LUXURYCULTURE.COM - Shigeru Ban's Open House

LUXURY NOW / REFINED REINVENTION / SHIGERU BAN'S OPEN HOUSE

Shigeru Ban blends interior and exterior spaces with fluid finesse as the metropolis prepares for the architect's premier luxury condominium project in New York City.

Japanese architect Shigeru Ban adds to New York's celebrated skyline with a luxury condominium project, introducing a new lifestyle trend in city living.


Few have taken such strident steps in the realm of environmentally aware architecture as Shigeru Ban. However, the Japanese architect's recent project, HEEA Development's Metal Shutter Houses, is garnering a different kind of acclaim - for its unique approach to metropolitan living in New York's Chelsea district. Slated for completion next fall, the architect's first new condominium construction in the United States will offer residents a taste of Ban's hallmark sustainable approach to architecture, with details such as the lobby's undulating paper tube ceiling and sizeable floor-to-ceiling pivoting windows, which will create free flowing air when opened. The unique 11-story development joins the celebrated lineup of dynamic new developments emerging in the flourishing district, such as Jean Nouvel's 100 11th and Frank Gehry's IAC headquarters just next door.

Inspired by previous projects such as the Paper Art Museum and Picture Window House (2001), the exterior also features motorized perforated metal shutters that will enshroud the building's façade.

Since setting up his own practice in 1985, Ban has built a world-class reputation for architecture that not only addresses issues of sustainability, but of social and ecological awareness, particularly with the innovative use of low-cost, temporary materials, such as paper, plywood and textiles. In 1995 he established the Voluntary Architects' Network, addressing the plight of sub-standard housing conditions in underdeveloped and disaster-hit areas around the world.

The architect's most notable masterpieces include the award-winning Paper Church, built in 1995, the Japan Pavilion of the Hanover Expo, which took the World Architecture Award for the Best Building in Europe in 2001, and the Naked House, which won Best House in the World in 2002. Shigeru Ban is currently working on projects worldwide, including the Pompidou Center in Metz, due to open in early 2009.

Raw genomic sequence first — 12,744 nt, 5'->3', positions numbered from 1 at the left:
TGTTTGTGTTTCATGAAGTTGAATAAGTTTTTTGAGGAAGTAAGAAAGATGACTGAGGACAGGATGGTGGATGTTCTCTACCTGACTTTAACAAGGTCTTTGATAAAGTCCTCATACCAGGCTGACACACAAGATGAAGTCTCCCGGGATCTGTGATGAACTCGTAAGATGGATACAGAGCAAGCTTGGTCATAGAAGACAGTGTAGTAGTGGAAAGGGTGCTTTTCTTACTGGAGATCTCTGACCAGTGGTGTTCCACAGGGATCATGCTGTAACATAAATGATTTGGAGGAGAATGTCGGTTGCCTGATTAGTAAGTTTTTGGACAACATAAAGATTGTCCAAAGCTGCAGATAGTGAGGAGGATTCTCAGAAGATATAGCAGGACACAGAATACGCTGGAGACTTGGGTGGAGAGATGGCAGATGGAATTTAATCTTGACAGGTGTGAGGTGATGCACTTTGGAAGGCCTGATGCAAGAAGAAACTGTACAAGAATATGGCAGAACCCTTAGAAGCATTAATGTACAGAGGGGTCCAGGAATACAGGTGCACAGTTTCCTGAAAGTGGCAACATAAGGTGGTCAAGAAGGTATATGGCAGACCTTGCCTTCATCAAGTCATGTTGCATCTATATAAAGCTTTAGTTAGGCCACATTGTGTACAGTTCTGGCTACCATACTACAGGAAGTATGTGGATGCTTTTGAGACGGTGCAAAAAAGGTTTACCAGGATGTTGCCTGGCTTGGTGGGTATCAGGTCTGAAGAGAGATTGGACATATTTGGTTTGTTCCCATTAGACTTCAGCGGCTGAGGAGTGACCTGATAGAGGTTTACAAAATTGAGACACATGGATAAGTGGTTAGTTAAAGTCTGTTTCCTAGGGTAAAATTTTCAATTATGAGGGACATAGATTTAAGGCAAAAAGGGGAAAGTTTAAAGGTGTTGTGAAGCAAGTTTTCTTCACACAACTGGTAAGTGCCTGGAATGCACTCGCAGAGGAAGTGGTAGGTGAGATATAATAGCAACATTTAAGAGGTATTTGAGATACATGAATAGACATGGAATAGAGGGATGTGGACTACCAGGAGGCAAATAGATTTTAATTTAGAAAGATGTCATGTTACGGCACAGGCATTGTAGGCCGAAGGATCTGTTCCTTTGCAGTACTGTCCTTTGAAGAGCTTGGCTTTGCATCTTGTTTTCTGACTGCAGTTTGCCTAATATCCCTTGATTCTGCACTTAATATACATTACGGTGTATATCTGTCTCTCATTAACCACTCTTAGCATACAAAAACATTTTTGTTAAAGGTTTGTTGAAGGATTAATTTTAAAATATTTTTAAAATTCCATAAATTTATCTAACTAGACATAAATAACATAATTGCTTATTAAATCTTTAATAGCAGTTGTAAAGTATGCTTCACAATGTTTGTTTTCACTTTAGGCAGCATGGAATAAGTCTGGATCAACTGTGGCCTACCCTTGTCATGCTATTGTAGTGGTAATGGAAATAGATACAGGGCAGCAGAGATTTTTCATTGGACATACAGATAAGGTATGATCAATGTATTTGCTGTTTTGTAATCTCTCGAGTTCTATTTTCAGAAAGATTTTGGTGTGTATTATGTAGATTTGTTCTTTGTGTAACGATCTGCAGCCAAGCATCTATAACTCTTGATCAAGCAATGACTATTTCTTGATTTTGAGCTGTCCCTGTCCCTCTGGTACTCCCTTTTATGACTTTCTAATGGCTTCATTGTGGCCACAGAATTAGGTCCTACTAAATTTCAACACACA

This is your first condominium project in the US. How did the project differ from, say, Tokyo, in terms of both architecture and regulations?
The biggest difficulty in realizing this project was the lack of manufacturing in the US. I originally used not only metal shutters, but the glass stacking shutter in the second layer. But we couldn't get the same products in the US. Also, even the German manufacturer I always use didn't want to export to the US because of the liability problem. The biggest problem in making interesting architecture in the US is... There are two: the lack of manufacturers, and the crazy liability problems that make contractors and manufacturers afraid to do something new and interesting. That limits the making of interesting architecture in the US.

What was the concept behind the shutter house condominium project?
The metal shutter is often used in the galleries in Chelsea. So, that was the contextual material I wanted to use. But I always like to use a standard material differently. I wanted to use this kind of contextual material in order to control the environment – shading, privacy and so on.

With the metal shutters, how did you avoid the feeling of distancing the building and its residents from the surroundings, from building a fortress?
It's unique to use the metal shutter this way, but it's nothing special. What is different is that I used the same perforated metal for the cladding. That's an unusual way of using perforated metal. So that in the evening when the light is on you can see [the light] through to the windows, although the metal shutters may be closed and it appears to be a metal-covered building.

The idea of using pivoting glass windows for Paper House in Japan was very successful. However, given New York's extreme climate - hot and humid in the summer and bitterly cold in the winter - are they practical?
Well, maybe this is a new kind of relationship for living in New York. But I believe that anyone, anywhere, will always enjoy being outside. Especially being in the immediate space between the inside and the outside. People love to eat and have a drink under the shade of a tree, or under an awning. It is the most comfortable place, it's between the inside and the outside. An intermediate space exists there, so this is not really new, though it might be new for New York. It exists, and most people enjoy it. Whenever they take a holiday or vacation, this is the kind of space they enjoy. Not new, but perhaps new for New York.

You are known for your sustainable approach to architecture. What are the building's green credentials?
I'm naturally always thinking about how to stop wasting materials and energy, so I tried to use cross-ventilation as much as possible. And also, in order to enjoy the space, I tried to connect the inside and the outside to create a bigger space. And even the metal shutters serve not just to protect privacy; they also work as a mosquito net, in order to keep the living room open at night. So it's a different meaning. I simply tried to maximize the ways of using the space, inside and outside, and to take advantage of cross-ventilation.


www.shigerubanarchitects.com

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